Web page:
A worthwhile addition to every library collection and a natural for military-history enthusiasts. (Nonfiction. 12-18)

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IN THE FIELDS AND THE TRENCHES

THE FAMOUS AND THE FORGOTTEN ON THE BATTLEFIELDS OF WORLD WAR I

Hollihan examines the wartime service of 12 men and three women and how it affected the rest of their lives.

A few—the four sons of Theodore Roosevelt; baseball great Christy Mathewson—were famous while they served. Others, such as Missouri farmer (and later president) Harry Truman and recent Oxford graduate J.R.R. Tolkien, rose to fame much later. Harlem Hellfighter Henry Lincoln Johnson won the Croix de Guerre and, posthumously, the Congressional Medal of Honor—but the war drove him to alcoholism and an early grave, the exact location of which is unknown. A young German architect chronicled his war in a collection of 600 photographs; Marie Curie's self-possessed teenage daughter ran a mobile X-ray unit at the front; young Ernest Hemingway conflated three weeks of active duty into a lifetime of stories. Each sketch draws from the subject's own words whenever possible, with no footnotes but with endnotes and a bibliography. In clear, unsentimental, third-person language, they offer a series of small glimpses that, when taken as a whole, present a full picture of the conflict and the impact it had on ordinary lives: "The numbers were not in his favor. A chasse pilot lived an average of 11 days when Quentin [Roosevelt] arrived at the Western Front." Black-and-white photos add to the sense of humanity.

A worthwhile addition to every library collection and a natural for military-history enthusiasts. (Nonfiction. 12-18)

Pub Date: Jan. 1, 2016

ISBN: 978-1-61373-130-7

Page Count: 208

Publisher: Chicago Review Press

Review Posted Online: Nov. 3, 2015

Kirkus Reviews Issue: Nov. 15, 2015

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A powerful reminder of a history that is all too timely today.

THEY CALLED US ENEMY

A beautifully heart-wrenching graphic-novel adaptation of actor and activist Takei’s (Lions and Tigers and Bears, 2013, etc.) childhood experience of incarceration in a World War II camp for Japanese Americans.

Takei had not yet started school when he, his parents, and his younger siblings were forced to leave their home and report to the Santa Anita Racetrack for “processing and removal” due to President Franklin D. Roosevelt’s Executive Order 9066. The creators smoothly and cleverly embed the historical context within which Takei’s family’s story takes place, allowing readers to simultaneously experience the daily humiliations that they suffered in the camps while providing readers with a broader understanding of the federal legislation, lawsuits, and actions which led to and maintained this injustice. The heroes who fought against this and provided support to and within the Japanese American community, such as Fred Korematsu, the 442nd Regiment, Herbert Nicholson, and the ACLU’s Wayne Collins, are also highlighted, but the focus always remains on the many sacrifices that Takei’s parents made to ensure the safety and survival of their family while shielding their children from knowing the depths of the hatred they faced and danger they were in. The creators also highlight the dangerous parallels between the hate speech, stereotyping, and legislation used against Japanese Americans and the trajectory of current events. Delicate grayscale illustrations effectively convey the intense emotions and the stark living conditions.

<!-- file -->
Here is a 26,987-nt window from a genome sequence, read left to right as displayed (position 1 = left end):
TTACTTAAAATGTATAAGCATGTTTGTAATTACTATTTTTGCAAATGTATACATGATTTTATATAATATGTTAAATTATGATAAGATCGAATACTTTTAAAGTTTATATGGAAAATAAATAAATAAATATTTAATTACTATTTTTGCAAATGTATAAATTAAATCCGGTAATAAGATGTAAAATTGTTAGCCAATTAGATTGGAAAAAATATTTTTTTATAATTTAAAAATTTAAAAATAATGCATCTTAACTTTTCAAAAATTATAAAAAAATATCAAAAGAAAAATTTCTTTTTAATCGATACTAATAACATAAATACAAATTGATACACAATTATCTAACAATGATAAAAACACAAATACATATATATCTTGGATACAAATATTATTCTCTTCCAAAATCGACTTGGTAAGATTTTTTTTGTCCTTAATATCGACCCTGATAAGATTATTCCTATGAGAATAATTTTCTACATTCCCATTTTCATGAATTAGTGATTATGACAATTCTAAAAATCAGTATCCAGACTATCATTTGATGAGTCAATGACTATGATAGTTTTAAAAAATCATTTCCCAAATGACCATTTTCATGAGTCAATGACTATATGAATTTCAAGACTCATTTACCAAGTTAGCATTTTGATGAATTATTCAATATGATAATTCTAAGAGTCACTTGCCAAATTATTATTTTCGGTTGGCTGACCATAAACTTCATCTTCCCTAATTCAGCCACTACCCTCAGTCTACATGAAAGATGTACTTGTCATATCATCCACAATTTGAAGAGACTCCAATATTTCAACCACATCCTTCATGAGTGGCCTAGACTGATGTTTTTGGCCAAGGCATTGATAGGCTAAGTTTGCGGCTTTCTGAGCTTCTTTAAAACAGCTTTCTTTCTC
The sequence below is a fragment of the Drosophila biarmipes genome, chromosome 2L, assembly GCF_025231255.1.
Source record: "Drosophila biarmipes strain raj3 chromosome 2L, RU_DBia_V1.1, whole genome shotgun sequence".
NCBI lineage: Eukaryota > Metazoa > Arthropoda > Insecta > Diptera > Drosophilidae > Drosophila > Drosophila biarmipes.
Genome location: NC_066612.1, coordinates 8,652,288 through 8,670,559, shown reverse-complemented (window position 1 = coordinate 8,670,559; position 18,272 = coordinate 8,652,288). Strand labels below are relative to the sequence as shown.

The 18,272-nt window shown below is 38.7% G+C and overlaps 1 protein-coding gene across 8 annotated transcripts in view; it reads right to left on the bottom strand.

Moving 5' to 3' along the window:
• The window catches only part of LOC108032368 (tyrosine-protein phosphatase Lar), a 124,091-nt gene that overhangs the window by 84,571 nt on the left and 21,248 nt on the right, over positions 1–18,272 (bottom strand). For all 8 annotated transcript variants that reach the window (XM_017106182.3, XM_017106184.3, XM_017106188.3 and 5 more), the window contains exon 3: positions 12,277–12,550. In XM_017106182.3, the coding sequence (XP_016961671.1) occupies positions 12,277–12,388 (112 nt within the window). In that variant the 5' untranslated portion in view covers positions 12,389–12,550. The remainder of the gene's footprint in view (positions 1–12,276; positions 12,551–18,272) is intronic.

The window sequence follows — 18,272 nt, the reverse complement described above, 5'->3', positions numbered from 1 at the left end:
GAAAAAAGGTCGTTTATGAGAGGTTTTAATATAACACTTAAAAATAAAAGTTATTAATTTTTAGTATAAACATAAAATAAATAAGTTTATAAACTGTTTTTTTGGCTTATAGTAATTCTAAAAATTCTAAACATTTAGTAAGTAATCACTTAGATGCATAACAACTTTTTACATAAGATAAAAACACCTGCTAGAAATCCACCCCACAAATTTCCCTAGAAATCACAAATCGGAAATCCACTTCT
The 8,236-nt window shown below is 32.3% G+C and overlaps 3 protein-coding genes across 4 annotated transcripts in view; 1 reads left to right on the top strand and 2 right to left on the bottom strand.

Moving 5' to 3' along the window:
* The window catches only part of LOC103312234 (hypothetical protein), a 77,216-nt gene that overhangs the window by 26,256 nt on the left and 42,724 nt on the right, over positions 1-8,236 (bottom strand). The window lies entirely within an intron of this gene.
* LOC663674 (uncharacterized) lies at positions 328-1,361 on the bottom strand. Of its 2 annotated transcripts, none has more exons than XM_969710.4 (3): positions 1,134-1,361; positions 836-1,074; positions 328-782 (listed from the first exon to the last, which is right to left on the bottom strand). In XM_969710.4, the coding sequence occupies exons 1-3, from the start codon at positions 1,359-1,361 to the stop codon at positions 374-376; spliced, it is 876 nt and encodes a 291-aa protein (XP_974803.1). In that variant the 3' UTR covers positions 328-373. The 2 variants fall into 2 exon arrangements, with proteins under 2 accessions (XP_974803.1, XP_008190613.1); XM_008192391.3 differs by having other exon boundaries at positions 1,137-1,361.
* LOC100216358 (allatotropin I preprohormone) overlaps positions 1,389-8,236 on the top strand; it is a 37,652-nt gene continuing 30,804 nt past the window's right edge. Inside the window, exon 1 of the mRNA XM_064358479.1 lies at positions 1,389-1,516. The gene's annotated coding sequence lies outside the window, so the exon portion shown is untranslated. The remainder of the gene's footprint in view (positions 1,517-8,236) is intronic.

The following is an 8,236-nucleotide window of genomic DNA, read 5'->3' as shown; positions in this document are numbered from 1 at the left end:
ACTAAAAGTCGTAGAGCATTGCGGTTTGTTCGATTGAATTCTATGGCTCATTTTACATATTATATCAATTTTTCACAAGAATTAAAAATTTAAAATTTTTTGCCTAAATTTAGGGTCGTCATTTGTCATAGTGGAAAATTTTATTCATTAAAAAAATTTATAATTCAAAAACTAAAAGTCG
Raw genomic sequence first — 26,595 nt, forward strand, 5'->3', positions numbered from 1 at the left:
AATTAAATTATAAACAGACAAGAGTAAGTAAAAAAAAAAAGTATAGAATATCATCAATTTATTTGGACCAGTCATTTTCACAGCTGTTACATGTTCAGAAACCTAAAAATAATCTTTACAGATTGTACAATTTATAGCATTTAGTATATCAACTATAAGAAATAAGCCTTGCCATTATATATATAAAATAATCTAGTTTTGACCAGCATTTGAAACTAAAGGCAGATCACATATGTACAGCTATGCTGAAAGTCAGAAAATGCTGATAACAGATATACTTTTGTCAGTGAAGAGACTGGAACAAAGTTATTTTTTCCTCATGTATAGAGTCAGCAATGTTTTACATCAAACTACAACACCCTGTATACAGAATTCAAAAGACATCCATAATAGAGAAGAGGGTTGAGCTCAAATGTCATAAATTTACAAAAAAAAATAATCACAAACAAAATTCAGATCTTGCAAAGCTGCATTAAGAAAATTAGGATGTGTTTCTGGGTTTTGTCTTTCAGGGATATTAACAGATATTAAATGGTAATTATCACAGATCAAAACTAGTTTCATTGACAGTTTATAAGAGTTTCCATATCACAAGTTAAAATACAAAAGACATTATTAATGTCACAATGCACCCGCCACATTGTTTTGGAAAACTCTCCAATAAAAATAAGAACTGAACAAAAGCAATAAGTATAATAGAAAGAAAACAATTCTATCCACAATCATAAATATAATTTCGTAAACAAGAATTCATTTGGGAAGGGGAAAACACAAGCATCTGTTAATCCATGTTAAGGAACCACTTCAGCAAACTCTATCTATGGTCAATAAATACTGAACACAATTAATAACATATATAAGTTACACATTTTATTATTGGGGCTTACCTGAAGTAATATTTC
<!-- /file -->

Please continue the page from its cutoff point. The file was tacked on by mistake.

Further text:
A powerful reminder of a history that is all too timely today. (Graphic memoir. 14-adult)

Pub Date: July 16, 2019

ISBN: 978-1-60309-450-4

Page Count: 208

Publisher: Top Shelf Books

Review Posted Online: Aug. 5, 2019

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A remarkable biography.

THE RISE AND FALL OF CHARLES LINDBERGH

The story of a flawed, complicated man.

The son of a distant Minnesota congressman and a demanding, well-educated mother, young Charles Lindbergh grew up shuttling among the family farm, his grandfather’s Detroit home, and Washington, D.C. Intelligent but uninterested in school, he began flying at age 19, getting involved in barnstorming and becoming an Air Service Reserve Corps officer. He used a combination of mechanical aptitude and moxie to successfully cross the Atlantic in a 1927 solo nonstop flight and was instantly propelled into worldwide celebrity. Success came at tremendous cost, however, when his infant son was kidnapped and murdered. Lindbergh was also his own enemy: His infatuation with eugenics led him into overt racism, open admiration for Hitler, and public denunciation of Jews. Fallen from grace, he nonetheless flew 50 clandestine combat missions in the South Pacific. He became an advocate for animal conservation but also had three secret families in addition to his acknowledged one. Fleming (Eleanor Roosevelt's in My Garage!, 2018, etc.) expertly sources and clearly details a comprehensive picture of a well-known, controversial man. Her frequent use of diaries allows much of the story to come through in Charles’ and his wife Anne’s own words. The man who emerges is hateable, pitiable, and admirable all at the same time, and this volume measures up to the best Lindbergh biographies for any audience.

A remarkable biography. (bibliography, source notes, picture credits, index) (Biography. 12-adult)

Pub Date: Feb. 11, 2020

ISBN: 978-0-525-64654-9

Page Count: 384

Publisher: Schwartz & Wade/Random

Review Posted Online: Nov. 10, 2019

Kirkus Reviews Issue: Dec. 1, 2019

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